Designer: Freda Sack
Freda Sack is a London-based type designer, consultant and educator, who has worked for Letraset International and Typographic Systems International. She co-founded The Foundry with David Quay. The Foundry’s latest typeface, Foundry Origin aims to become a modern classic.
What inspired the design of Foundry Origin?
When designing a new typeface, we look for a design that fills a style gap in our typeface library. We are fans of early block serifs, but as we began with the serif shapes we decided we wanted to achieve more elegance and refinement. It also coincided with the British Library approaching us with the request for a new serif font primarily for text use to support their existing sans. We allowed them to try the beta versions of Foundry Origin and the feedback was useful and also helped us formulate a definitive set of weights.
What was the first character you designed and why?
Typefaces never start off as just one character; usually they start as a word sketch because a typeface is all about how characters work together. For Foundry Origin, the concept was in fact the ‘serif’ and laying down the parameters for the regular weight ‘l’, ‘h’, ‘n’, ‘o’, then ‘p’, ‘d’, ‘b’ and ‘q’ for descenders and the proportions of x-height to cap height. Characters with diagonal stems come next and, once satisfied with the basics, you get to play with characters like lower case ‘a’ and ‘g’.
Is it important for a typeface to have distinctive characters to make it memorable?
We believe that the typeface as a whole should have a ‘distinctive perfume’. If the overall concept of the design is working successfully and all the characters sit well together, there is no need for quirkiness to make something look different.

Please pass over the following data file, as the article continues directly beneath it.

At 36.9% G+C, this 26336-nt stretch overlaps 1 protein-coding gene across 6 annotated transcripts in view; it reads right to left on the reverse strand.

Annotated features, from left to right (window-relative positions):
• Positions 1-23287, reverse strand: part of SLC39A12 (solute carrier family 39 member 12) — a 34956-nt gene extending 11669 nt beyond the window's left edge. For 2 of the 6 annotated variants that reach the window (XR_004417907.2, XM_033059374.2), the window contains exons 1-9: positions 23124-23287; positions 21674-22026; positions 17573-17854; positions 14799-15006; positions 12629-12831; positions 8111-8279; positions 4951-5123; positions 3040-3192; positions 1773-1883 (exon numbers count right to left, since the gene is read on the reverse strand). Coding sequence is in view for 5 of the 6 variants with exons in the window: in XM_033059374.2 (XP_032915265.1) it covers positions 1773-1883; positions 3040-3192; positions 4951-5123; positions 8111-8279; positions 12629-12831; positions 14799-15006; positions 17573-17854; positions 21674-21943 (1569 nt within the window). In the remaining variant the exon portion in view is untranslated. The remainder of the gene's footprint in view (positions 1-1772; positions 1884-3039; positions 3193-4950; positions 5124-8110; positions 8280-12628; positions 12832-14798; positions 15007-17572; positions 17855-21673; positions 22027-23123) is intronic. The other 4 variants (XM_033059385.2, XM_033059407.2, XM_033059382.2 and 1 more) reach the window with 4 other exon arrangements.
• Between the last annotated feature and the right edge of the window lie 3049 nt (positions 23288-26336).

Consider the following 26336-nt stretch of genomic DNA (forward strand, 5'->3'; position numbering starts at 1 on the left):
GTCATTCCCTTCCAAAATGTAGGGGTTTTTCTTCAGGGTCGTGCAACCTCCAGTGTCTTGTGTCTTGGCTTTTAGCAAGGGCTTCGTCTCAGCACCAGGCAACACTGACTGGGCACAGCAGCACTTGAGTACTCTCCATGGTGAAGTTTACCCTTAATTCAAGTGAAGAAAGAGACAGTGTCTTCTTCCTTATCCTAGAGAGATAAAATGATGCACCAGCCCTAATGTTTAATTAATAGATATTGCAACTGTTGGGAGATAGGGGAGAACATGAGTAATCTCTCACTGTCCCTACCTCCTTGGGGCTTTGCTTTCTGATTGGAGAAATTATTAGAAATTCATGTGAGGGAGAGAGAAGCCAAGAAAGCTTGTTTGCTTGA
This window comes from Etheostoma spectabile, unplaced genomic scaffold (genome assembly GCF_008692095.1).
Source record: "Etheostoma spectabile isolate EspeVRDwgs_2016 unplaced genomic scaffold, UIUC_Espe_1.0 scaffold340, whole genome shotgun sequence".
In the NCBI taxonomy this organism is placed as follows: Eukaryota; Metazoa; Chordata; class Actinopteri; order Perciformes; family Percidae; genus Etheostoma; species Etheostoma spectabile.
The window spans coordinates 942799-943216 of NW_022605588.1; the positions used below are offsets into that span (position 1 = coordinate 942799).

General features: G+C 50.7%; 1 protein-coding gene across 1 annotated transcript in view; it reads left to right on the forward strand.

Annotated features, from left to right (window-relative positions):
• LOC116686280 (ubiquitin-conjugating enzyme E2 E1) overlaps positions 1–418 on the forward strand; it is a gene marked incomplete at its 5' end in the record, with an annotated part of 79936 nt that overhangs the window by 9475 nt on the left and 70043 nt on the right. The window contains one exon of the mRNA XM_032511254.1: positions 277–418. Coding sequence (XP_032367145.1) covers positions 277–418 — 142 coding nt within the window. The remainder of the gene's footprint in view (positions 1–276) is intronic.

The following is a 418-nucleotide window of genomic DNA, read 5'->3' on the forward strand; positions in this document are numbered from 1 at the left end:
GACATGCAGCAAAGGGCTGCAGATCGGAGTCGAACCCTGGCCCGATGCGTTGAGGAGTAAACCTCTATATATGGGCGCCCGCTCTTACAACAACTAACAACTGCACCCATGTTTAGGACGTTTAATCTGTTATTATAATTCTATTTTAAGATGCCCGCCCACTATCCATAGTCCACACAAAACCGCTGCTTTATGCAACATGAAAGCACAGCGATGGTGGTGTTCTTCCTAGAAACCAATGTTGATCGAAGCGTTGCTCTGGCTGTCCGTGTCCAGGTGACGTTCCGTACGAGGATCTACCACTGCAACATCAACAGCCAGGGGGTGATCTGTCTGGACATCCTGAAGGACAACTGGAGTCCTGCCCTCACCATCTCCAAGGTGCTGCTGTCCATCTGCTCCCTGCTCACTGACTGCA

What design challenges did you confront and how did you resolve them?
Establishing the serif shape, weight and length, together with the overall shaping that runs through every character. This concept stage is the most crucial part of the design – get this right and everything else follows.
Where did the name of the typeface come from and what is its significance?
The working name for Foundry Origin was NewStyle, as a departure from Sans. We have lists of names we like and are conscious of their meanings and how they might sound to non-English speakers. Name ideas for Foundry Origin derived from the meaning of the word ‘origin’: original, definitive, essence.
Why are type designers interested in designing new sans serif typefaces?
Designing a sans serif is the ultimate challenge for a type designer and to design a good pure sans (that says something different) without resorting to quirkiness is difficult. We all want to design the next sans classic.
Are text typefaces more challenging to design than display typefaces?
A text typeface is certainly more challenging, especially now with OpenType there is the
possibility of almost unlimited numbers of characters. Text design requires that we pay attention to how the font looks in blocks of text: the texture or overall colour and restrictions of spacing and kerning. Display type usually requires more personality and, in many cases, optimum spacing for larger scale use. With display faces, there are often one or two weights only, while text use requires formulating a more definitive set of weights.
From desktop magazine.